Thursday, April 28, 2016

Western culture and diet have caused explosion of obesity among rural children in China, says study

The U.S. has helped make rural children in China fat, according to a report published in the European Journal of Preventive Cardiology. Researchers blamed Western culture, such as sodas and video games, for the rate of obesity among rural boys increasing from 0.03 percent in 1985 to 17.2 percent in 2014. The rate for girls increased from 0.12 percent to 9.11 percent. The study examined 27,840 rural students aged 7-18 in Shandong Province. (Chart: Body mass index Z-scores).

Professor Joep Perk, cardiovascular prevention spokesperson for the European Society of Cardiology, told Science Daily, "This is extremely worrying. It is the worst explosion of childhood and adolescent obesity that I have ever seen. The study is large and well run, and cannot be ignored. China is set for an escalation of cardiovascular disease and diabetes, and the popularity of the western lifestyle will cost lives."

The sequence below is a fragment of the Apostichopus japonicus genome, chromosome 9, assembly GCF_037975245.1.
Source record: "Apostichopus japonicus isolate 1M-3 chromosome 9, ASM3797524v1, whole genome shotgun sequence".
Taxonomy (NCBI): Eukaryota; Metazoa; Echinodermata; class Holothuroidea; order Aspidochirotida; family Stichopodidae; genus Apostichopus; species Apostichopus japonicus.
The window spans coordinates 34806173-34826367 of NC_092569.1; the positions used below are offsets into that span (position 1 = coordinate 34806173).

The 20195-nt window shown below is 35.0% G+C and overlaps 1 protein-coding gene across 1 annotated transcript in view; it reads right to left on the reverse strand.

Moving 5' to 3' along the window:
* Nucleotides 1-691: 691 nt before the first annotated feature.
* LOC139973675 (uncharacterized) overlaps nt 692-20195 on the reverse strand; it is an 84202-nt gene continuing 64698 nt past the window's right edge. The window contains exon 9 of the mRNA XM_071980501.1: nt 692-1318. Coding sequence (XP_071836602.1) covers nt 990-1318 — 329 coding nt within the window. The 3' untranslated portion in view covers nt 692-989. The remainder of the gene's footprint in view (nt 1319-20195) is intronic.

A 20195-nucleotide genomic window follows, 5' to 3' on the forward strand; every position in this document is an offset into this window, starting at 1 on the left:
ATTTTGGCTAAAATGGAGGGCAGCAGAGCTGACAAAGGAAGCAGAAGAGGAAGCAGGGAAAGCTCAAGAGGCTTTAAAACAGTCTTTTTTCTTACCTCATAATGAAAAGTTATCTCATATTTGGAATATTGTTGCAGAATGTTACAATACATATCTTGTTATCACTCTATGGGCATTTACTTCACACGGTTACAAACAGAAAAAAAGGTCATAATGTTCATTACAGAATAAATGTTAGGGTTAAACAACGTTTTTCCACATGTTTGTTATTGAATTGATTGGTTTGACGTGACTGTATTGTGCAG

Researchers say the "traditional Chinese diet has shifted towards one that is high in fat and calories and low in fibre," reports Science Daily. "The authors speculated that boys are more overweight than girls because they are given preferential treatment," such as greater access to sodas high in sugar and video games that keep them inactive. Dr Ying-Xiu Zhang, leader of the investigation team at the Shandong Centre for Disease Control and Prevention, told Science Daily, "In China today, people eat more and are less physically active than they were in the past. ... This is a wake-up call for policymakers that rural China should not be neglected in obesity interventions. We need to educate children on healthy eating and physical activity, and monitor their weight to check if these efforts are making a difference." (Read more)

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